Altered methylation in Breast Cancer in very young women
Breast cancer has the highest incidence rate of all cancers in women worldwide. Although early breast cancer generally has an excellent prognosis, breast cancer in young women (under the age of 35) is associated with a high risk of systemic disease at long-term follow-up. Young women tend to be diagnosed at a later stage with highly proliferative, high-grade tumours with the presence of lympho-vascular invasion. CpG sites are regions of DNA where a cytosine nucleotide is followed by a guanine nucleotide in the linear sequence of bases, they occur frequently in CpG islands. When a methyl group is added to the cytosine in a GC site it became methylated and may change gene expression if located in a regulatory region. MicroRNAs (miRNAs) are short non-coding RNAs that act as important regulators of gene expression as part of the epigenetic machinery, in turn miRNAs can also be epigenetically modified by DNA methylation, therefore, their expression may be affected. Our study aimed to identify methylation differences in miRNA encoding genes in breast cancer affecting women under 35 years old (BCVY) compared with older women with breast cancer (BCO), in order to identify potential biomarkers in these patients (Fig. 1a).
To this end we used a Methylation array which contains 9,961 CpG site regulators of miRNA-encoding genes (Fig. 1b). We identified several methylated CpG sites in BCVY that regulated their target miRNA encoding genes. Among them, about half were hypomethylated and the other half hypermethylated in BCVY. Bioinformatic analyses (Fig. 1c) showed that methylation differences were able to distinguish samples from young from elder patients with breast cancer independent of expression of Oestrogen receptor (a good indicator of luminal vs triple negative subtypes) (Fig. 1d). Additionally, bioinformatics comparisons with several other databases with methylation and transcriptomic data validated 5 of the CpG selected (Fig. 1e). From those five miRNAs (miR-9, miR-124-2, miR-184, miR-551b and miR-196a-1) only miR-124-2 shows a significantly different gene expression when analysed by quantitative real-time PCR (Fig. 1f).
MiR-124-hypomethylation presents significantly better survival rates for older patients as opposed to the worse prognosis observed in BCVY, identifying it as a potential specific survival biomarker in BCVY (Fig. 1g). The mature miR-124, which is associated with a CpG islands, has been described as a biomarker in colon, stomach, liver, leukaemia and cervix cancers. MiR-124 exerts a tumour suppressor effect by targeting cyclin-dependent kinase 6, and epigenetic silencing of miR-124 leads to CDK6 activation and Rb phosphorylation. Interestingly, our results show a hypomethylation of miR-124-2 gene in BCVY compared with older patients and a higher miRNA expression. Additionally, the miR-124-2 has been found to be the most abundant miRNA expressed in neuronal cells and their differentiation. Neuronal elements have been described that are related to cancer microenvironment promoting cell growth, although the mechanisms mediating neuronal influences on cancer growth and progression are likely incompletely understood. Previous group studies in BCVY have shown that most of the pathways deregulated in this group were related to neuronal-system processes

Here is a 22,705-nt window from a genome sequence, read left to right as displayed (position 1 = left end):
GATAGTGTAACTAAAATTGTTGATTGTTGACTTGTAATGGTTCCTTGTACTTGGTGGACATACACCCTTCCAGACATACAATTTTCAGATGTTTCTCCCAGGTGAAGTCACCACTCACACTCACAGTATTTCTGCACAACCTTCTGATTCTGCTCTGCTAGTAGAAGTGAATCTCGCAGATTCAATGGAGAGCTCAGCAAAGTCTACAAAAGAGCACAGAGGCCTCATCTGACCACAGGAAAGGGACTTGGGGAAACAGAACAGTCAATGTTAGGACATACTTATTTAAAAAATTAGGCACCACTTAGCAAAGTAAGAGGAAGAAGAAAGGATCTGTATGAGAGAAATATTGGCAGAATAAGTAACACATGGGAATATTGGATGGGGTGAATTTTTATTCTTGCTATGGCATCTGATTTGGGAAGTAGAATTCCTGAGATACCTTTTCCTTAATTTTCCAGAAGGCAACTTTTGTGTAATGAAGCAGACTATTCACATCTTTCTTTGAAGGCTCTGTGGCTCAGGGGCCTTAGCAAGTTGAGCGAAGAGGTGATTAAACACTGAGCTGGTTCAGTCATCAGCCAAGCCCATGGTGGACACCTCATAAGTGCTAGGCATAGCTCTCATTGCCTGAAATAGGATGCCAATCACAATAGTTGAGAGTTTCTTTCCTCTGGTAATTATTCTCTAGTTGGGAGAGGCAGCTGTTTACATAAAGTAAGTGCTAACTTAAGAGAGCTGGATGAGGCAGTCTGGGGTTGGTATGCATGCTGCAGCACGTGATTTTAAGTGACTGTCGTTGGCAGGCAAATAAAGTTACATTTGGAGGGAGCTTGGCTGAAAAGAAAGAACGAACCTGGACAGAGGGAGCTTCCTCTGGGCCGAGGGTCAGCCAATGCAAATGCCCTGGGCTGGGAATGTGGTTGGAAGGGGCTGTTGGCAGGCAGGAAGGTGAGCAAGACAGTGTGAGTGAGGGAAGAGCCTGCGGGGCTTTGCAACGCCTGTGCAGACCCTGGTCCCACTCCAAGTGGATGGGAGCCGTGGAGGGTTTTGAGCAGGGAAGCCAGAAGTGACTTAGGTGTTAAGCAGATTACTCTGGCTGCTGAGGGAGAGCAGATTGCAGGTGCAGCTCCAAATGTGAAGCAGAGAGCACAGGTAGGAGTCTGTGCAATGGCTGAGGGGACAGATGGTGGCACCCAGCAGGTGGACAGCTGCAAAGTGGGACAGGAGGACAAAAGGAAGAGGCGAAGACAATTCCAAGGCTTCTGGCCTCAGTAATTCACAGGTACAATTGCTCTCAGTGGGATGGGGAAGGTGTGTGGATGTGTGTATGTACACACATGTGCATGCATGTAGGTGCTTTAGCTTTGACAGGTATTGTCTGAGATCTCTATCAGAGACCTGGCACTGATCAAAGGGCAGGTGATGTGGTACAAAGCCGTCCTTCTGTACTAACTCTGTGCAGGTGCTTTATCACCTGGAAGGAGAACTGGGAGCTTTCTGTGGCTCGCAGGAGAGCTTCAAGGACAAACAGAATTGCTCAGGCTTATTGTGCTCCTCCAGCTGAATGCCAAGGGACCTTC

The present work is the first to analyse methylation of miRNA-encoding genes using the EPICarray in breast cancer samples from young women, and the association with miRNA expression. Our main finding is the relationship of miR-124-hypomethylation with significantly better survival rates for BCO as opposed to the worse prognosis observed in BCVY, identifying it as a potential specific survival biomarker in this group.
Sara S Oltra1, Maria Peña-Chilet1, Victoria Vidal-Tomas1, Kirsty Flower2, María Teresa Martinez1, Elisa Alonso3, Octavio Burgues3, Ana Lluch1,4, James M Flanagan2, Gloria Ribas5,6
1INCLIVA Biomedical Research Institute, Hospital Clínico Universitario Valencia, University of Valencia, Valencia, Spain
2Department of Surgery and Cancer, Imperial College London, London, United Kingdom
3Pathology Department, Hospital Clínico Universitario Valencia, University of Valencia, Valencia, Spain
4Center for Biomedical Network Research on Cancer, Valencia, Spain
5INCLIVA Biomedical Research Institute, Hospital Clínico Universitario Valencia, University of Valencia, Valencia, Spain
6Center for Biomedical Network Research on Cancer, Valencia, Spain
Methylation deregulation of miRNA promoters identifies miR124-2 as a survival biomarker in Breast Cancer in very young women.
Oltra SS, Peña-Chilet M, Vidal-Tomas V, Flower K, Martinez MT, Alonso E, Burgues O, Lluch A, Flanagan JM, Ribas G
Sci Rep. 2018 Sep 26